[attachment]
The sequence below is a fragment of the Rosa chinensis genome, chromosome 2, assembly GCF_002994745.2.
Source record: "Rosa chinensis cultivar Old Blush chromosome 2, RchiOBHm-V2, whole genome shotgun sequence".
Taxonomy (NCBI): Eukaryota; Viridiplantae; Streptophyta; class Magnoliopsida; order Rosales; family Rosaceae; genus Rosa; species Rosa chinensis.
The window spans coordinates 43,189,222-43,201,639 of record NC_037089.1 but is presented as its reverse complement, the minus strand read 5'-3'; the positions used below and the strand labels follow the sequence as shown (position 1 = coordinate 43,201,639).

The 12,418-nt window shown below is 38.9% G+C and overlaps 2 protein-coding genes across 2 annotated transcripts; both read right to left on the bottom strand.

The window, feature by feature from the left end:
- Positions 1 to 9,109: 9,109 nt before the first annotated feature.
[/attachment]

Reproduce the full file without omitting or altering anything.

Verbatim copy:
The sequence below is a fragment of the Rosa chinensis genome, chromosome 2, assembly GCF_002994745.2.
Source record: "Rosa chinensis cultivar Old Blush chromosome 2, RchiOBHm-V2, whole genome shotgun sequence".
Taxonomy (NCBI): Eukaryota; Viridiplantae; Streptophyta; class Magnoliopsida; order Rosales; family Rosaceae; genus Rosa; species Rosa chinensis.
The window spans coordinates 43,189,222-43,201,639 of record NC_037089.1 but is presented as its reverse complement, the minus strand read 5'-3'; the positions used below and the strand labels follow the sequence as shown (position 1 = coordinate 43,201,639).

The 12,418-nt window shown below is 38.9% G+C and overlaps 2 protein-coding genes across 2 annotated transcripts; both read right to left on the bottom strand.

The window, feature by feature from the left end:
- Positions 1 to 9,109: 9,109 nt before the first annotated feature.